What should you learn? I recall Probability and Statistics by DeGroot and Schervish being a good introduction to the subject. A quick Google search reveals its use at Princeton, Berkeley, Columbia, MIT, etc.

Some authors have been putting entire books online in the form of PDF files. (My thanks to the authors.) The ability to peruse these books in their entirety has resulted in two of my purchases so far this year. One is David Mackay's Information Theory, Inference, and Learning Algorithms, which I consider an outstanding textbook. (The previous link is to the online version of the book.) It does such a wonderful job of pulling the subjects together that it really deserves a post all by itself.

Another statistical tool I highly recommend adding to your toolbox is a solid understanding linear regression analysis. This should entail a course or two in linear algebra. (Check out Gilbert Strang's excellent lectures on video.) I also recommend Empirical Model-Building and Response Surfaces by Box and Draper. Knowing how to build good empirical models is a valuable skill that doesn't seem to be taught sufficiently in many engineering fields where such skills can translate into great improvements in processes and products. If you dig deeply enough in this area, I also highly recommend Weisberg's Applied Linear Regression.

Disappearing Purple Dots

I'd never seen this optical illusion before. Wow!


Monday, June 06, 2005

Green Bicycle

Green Bicycle
Originally uploaded by metamerist.

Changing Planet Revealed in Atlas

"Satellite images reveal how the environment has changed dramatically in recent decades. An atlas of environmental change compiled by the United Nations reveals some of the dramatic transformations that are occurring to our planet."

Continued at BBC News

The Second Coming of Jackson Pollock

"...Last month, 32 previously unknown works attributed to the late Jackson Pollock were revealed to the world by Alex Matter, the 63-year-old son of Herbert and Mercedes Matter. According to the New York Times, these early "drip" paintings, "wrapped in brown paper and tied with string, were included with other artworks and letters that the elder Mr. Matter had left with other personal effects after his death in 1984."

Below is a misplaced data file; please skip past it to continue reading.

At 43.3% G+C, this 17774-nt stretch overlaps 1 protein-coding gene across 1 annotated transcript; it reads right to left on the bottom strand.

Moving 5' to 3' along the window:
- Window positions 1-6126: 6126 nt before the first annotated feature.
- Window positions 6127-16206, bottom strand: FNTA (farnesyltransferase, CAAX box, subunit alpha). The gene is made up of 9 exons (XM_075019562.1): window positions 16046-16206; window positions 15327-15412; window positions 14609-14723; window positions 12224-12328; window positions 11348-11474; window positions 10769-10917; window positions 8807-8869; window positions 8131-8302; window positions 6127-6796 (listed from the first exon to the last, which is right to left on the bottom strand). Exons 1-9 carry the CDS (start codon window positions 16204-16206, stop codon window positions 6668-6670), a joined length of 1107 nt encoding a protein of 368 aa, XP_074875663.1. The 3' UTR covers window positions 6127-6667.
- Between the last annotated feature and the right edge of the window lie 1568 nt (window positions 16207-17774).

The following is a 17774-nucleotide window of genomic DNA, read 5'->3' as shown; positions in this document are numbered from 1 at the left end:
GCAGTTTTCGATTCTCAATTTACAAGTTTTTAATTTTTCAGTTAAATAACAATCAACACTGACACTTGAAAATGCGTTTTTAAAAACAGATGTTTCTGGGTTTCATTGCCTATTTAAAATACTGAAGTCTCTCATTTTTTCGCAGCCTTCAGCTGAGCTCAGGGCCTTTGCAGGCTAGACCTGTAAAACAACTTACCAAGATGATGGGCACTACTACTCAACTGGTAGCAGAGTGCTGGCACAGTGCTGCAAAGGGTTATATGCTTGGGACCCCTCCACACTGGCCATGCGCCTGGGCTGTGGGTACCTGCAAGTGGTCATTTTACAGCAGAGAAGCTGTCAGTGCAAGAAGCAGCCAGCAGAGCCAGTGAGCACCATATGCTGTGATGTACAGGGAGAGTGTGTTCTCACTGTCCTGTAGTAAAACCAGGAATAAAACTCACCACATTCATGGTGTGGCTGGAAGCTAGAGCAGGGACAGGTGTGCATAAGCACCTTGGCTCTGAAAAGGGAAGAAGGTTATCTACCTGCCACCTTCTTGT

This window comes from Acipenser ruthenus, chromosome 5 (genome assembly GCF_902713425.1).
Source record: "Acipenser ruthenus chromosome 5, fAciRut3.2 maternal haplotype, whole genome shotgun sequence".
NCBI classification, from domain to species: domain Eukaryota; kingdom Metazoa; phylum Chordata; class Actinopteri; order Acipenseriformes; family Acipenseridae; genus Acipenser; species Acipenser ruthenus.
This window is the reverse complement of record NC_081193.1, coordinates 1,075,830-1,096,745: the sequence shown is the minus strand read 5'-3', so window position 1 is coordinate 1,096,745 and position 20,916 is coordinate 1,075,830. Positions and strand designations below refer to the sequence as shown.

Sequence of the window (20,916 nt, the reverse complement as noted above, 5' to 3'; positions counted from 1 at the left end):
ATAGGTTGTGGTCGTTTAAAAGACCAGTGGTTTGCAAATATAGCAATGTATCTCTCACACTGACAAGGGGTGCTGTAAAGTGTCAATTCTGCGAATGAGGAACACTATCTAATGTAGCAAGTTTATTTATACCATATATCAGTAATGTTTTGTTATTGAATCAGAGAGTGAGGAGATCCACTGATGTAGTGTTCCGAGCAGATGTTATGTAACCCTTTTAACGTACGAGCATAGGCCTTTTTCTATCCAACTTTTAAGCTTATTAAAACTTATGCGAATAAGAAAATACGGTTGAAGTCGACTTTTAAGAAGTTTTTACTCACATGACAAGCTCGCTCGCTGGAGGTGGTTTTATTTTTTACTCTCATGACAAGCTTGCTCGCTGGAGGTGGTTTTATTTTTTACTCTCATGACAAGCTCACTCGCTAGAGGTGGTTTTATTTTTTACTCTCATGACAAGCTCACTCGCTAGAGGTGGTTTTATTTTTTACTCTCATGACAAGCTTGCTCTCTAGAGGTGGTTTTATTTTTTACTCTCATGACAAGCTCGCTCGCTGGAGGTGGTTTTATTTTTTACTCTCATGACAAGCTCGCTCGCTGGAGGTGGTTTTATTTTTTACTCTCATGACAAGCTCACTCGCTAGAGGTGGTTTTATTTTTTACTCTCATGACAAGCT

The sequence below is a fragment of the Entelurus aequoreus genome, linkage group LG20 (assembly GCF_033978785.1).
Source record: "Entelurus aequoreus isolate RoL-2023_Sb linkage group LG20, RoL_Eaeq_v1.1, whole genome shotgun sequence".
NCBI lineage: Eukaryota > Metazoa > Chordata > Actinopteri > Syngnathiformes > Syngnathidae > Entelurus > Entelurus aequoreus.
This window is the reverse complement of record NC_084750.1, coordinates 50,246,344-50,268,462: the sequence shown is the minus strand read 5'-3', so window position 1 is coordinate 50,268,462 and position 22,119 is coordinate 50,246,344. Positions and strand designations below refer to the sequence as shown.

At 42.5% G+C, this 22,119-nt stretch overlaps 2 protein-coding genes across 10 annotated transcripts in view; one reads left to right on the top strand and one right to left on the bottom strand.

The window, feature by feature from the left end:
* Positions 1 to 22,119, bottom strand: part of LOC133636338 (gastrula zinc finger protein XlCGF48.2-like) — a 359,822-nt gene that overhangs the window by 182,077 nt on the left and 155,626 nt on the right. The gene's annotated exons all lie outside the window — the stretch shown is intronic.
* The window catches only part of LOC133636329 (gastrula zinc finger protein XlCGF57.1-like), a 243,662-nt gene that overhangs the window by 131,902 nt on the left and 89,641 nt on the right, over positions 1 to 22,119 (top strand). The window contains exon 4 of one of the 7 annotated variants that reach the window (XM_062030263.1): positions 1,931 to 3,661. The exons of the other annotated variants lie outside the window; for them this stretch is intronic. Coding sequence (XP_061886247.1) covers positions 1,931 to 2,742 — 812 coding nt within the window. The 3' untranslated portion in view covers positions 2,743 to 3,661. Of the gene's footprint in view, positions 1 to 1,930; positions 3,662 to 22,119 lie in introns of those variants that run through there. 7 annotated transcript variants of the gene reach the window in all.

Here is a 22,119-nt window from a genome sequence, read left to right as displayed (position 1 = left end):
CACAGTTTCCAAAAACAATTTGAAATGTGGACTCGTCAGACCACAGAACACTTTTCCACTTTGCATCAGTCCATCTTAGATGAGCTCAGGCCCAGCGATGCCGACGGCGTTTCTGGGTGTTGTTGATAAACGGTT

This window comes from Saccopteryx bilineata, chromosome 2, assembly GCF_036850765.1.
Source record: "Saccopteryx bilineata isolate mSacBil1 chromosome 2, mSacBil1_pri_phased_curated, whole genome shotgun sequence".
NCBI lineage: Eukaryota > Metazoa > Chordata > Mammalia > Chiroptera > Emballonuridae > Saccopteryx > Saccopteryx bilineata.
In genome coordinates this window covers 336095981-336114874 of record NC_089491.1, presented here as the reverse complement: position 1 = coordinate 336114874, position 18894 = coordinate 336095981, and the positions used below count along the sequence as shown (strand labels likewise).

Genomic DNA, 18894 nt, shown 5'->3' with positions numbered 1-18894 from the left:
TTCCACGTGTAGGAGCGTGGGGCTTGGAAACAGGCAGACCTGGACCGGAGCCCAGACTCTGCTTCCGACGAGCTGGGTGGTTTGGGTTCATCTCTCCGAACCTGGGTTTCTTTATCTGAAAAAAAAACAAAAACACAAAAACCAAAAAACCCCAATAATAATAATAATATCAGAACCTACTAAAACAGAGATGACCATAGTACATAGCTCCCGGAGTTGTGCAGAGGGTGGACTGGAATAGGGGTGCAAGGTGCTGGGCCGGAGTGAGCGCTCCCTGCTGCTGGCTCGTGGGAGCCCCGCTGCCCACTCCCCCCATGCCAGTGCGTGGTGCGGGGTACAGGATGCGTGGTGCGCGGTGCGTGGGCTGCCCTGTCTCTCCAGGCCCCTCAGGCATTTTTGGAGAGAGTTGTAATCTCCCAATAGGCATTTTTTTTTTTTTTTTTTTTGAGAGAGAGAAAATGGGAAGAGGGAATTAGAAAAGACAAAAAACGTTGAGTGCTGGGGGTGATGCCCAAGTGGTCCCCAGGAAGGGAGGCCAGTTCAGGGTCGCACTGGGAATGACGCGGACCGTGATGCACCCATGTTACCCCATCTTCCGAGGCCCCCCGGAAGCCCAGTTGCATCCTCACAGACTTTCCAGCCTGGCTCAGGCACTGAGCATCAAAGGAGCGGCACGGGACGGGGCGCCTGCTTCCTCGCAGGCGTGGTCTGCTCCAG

Complete story here at Design Observer

Universal Constructor?

A second post on a Kurzweilian theme, the latest self-replication news...

"LONDON, England (CNN) -- A revolutionary machine that can copy itself and manufacture everyday objects quickly and cheaply could transform industry in the developing world, according to its creator." more

(HT: BoingBoing)

Sunday, June 05, 2005

The Age of Spiritual Machines

"An effort to create the first computer simulation of the entire human brain, right down to the molecular level, was launched on Monday.

The 'Blue Brain' project, a collaboration between IBM and a Swiss university team, will involve building a custom-made supercomputer based on IBM’s Blue Gene design..."


(and re-enacted by bunnies)

I saw It's a Wonderful Life in 30 Seconds quite some time ago. A return to AngryAlien revealed 30 second versions of The Exorcist, The Shining, Titanic, Alien, Jaws and Pulp Fiction. Funny stuff!


Saturday, June 04, 2005

Reuben Steiger's Weblog

I've decided to some time spelunking the blogosphere in search of humor, wit, wisdom, insight, prosaic primal screams &c. Blogs are innumerable and, frankly, they seem to stretching the limits of Sturgeon's Law. Finding something undiscovered, interesting and noteworthy can be a challenge, but I must say that I enjoyed stumbling onto Reuben Steiger's Weblog today, a good writer with some common interests. Prost!

an "ongoing series of experimental data graphics"

by 13pt design.

SIGGRAPH 2005 Papers Available on the Web

Many collected here thanks to Ke-Sen Huang and Tim Rowley.


Originally uploaded by metamerist.

José Julián Aguilera Vicente

I may as well make it a trio of artist links. This time, Cuban artist José Julián Aguilera Vicente. Most intruiging to me is La Lluvia en Padre Pico.

Giacomo Costa

Insomnia-induced art appreciation. This time a link to the site of Italian artist Giacomo Costa. The Flash interface is a bit circuitous. Follow Enter the Site -> Home -> opERe works and you'll be well on your way to admiring some of the stacked and layered cityscapes he creates.

Pierre Fortin

Stumbled onto some interesting art at the site of Pierre Fortin. Love the work, especially 1940, Awaiting and La Polonaise.

Friday, June 03, 2005

The Unsolvable Math Problem

This one has been cited a lot in the past few days. Interesting story.

Claim: Student mistakes examples of unsolvable math problems for homework assignment and solves them.

Status: True.



Originally uploaded by metamerist.

Microsoft Raw

Not breaking news, but duly noted:

Information Week


Thursday, June 02, 2005

Washed up, but can he lead a band of misfits to victory?

Whilst braving a seemingly endless gauntlet of movie trailers, I noticed Will Ferrell's newest movie, Kicking & Screaming, looks like a soccer version of The Bad News Bears. (Or, um, The Mighty Ducks, which was the hockey version of TBNB, if you don't remember TBNB.)

Shortly after the trailer for Ferrell's film was the trailer for the next Martin Lawrence film, Rebound, which in all appearances seems to be a basketball version of The Bad News Bears--washed up coach demoted to coaching a gang of motley kids...

And, today I realized Richard Linklater has directed a new version of--say it isn't so--The Bad News Bears that's scheduled for release July 22.

It's times like this I really miss David's Spade's SNL movie reviews.

The Final Word?

Interesting riposte...

Parting shots in the NYT by Daniel Okrent lead to an exchange on the Editor's blog between Okrent and Paul Krugman.

via Dan Gillmor